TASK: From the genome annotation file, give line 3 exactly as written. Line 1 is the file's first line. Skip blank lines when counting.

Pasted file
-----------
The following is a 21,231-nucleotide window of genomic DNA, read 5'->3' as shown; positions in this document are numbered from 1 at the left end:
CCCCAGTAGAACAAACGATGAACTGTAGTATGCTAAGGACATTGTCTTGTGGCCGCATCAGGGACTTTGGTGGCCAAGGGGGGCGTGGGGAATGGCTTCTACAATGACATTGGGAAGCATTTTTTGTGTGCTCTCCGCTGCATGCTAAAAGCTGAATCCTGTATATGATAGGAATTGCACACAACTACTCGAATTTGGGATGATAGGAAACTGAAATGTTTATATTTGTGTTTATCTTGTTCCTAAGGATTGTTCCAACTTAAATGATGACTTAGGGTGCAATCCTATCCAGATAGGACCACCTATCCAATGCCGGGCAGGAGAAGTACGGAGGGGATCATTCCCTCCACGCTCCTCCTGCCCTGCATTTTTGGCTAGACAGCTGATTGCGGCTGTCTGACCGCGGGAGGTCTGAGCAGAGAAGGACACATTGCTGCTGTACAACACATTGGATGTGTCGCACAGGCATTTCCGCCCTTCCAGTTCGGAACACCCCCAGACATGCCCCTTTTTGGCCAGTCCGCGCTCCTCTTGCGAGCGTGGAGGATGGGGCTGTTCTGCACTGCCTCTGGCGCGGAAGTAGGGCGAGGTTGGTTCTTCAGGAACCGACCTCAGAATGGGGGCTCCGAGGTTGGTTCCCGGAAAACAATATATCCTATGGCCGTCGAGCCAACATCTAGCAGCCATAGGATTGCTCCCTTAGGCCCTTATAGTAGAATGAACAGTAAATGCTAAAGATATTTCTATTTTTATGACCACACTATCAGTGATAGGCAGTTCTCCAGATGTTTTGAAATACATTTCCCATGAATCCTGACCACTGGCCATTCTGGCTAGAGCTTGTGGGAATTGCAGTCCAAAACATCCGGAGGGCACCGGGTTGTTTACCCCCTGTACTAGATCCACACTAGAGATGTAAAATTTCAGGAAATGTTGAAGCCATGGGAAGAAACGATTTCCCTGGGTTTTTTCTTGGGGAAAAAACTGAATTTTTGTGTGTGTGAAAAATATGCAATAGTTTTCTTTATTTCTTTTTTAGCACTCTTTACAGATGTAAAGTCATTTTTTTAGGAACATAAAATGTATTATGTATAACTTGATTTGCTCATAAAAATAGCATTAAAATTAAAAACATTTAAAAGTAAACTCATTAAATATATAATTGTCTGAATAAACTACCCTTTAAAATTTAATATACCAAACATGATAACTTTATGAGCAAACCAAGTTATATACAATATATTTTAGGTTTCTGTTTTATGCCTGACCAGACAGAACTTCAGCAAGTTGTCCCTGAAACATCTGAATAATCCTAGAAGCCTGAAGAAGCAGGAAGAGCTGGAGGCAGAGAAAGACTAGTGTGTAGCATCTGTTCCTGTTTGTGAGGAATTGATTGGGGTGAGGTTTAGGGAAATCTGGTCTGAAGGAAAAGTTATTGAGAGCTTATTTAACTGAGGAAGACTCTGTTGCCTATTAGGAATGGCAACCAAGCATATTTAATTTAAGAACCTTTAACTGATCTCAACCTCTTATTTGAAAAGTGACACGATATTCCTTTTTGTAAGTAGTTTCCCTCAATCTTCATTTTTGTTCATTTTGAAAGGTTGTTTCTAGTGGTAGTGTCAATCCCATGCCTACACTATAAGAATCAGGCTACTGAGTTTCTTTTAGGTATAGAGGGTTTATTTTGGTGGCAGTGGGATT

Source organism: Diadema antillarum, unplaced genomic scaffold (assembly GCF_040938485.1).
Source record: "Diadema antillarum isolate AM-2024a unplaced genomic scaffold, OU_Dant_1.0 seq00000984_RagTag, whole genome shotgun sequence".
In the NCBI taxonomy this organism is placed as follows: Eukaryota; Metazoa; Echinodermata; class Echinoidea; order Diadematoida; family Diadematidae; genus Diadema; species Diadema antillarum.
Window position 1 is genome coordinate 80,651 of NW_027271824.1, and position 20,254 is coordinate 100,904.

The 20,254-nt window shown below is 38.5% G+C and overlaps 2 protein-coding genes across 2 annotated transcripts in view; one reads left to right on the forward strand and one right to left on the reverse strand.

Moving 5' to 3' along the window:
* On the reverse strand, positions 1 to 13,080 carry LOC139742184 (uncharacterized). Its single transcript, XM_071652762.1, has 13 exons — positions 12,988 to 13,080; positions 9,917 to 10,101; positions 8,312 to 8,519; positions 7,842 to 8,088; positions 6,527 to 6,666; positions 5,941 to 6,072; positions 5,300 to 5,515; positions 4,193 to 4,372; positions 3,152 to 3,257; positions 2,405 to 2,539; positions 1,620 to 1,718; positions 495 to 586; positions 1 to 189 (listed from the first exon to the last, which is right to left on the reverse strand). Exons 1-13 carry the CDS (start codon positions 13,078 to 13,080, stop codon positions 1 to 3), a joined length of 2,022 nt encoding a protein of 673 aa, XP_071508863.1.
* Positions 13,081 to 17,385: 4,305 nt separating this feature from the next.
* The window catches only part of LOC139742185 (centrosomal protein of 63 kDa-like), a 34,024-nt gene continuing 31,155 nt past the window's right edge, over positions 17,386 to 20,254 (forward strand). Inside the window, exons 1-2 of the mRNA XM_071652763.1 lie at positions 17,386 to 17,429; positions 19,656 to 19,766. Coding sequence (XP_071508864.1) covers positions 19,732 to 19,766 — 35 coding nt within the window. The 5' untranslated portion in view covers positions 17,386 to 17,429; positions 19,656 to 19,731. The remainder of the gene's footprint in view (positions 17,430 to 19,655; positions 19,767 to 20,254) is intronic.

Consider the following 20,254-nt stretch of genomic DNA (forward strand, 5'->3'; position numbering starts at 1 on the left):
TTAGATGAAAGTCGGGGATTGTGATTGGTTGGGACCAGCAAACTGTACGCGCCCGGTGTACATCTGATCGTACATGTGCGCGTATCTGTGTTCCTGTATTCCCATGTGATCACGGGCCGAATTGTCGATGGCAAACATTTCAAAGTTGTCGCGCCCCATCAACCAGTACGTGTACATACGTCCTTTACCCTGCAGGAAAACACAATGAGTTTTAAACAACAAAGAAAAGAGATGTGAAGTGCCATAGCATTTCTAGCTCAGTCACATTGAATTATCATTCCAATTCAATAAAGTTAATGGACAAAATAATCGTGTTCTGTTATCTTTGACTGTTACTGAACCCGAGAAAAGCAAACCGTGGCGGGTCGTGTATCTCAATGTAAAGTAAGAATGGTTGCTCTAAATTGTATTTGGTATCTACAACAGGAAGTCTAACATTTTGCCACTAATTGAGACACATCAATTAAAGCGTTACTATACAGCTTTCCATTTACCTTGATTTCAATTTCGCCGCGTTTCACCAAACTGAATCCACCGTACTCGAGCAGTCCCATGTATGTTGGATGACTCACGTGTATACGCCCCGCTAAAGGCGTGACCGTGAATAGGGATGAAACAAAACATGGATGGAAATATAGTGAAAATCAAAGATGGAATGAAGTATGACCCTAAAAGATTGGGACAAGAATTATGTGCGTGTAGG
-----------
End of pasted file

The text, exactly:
Source organism: Diadema antillarum, unplaced genomic scaffold (assembly GCF_040938485.1).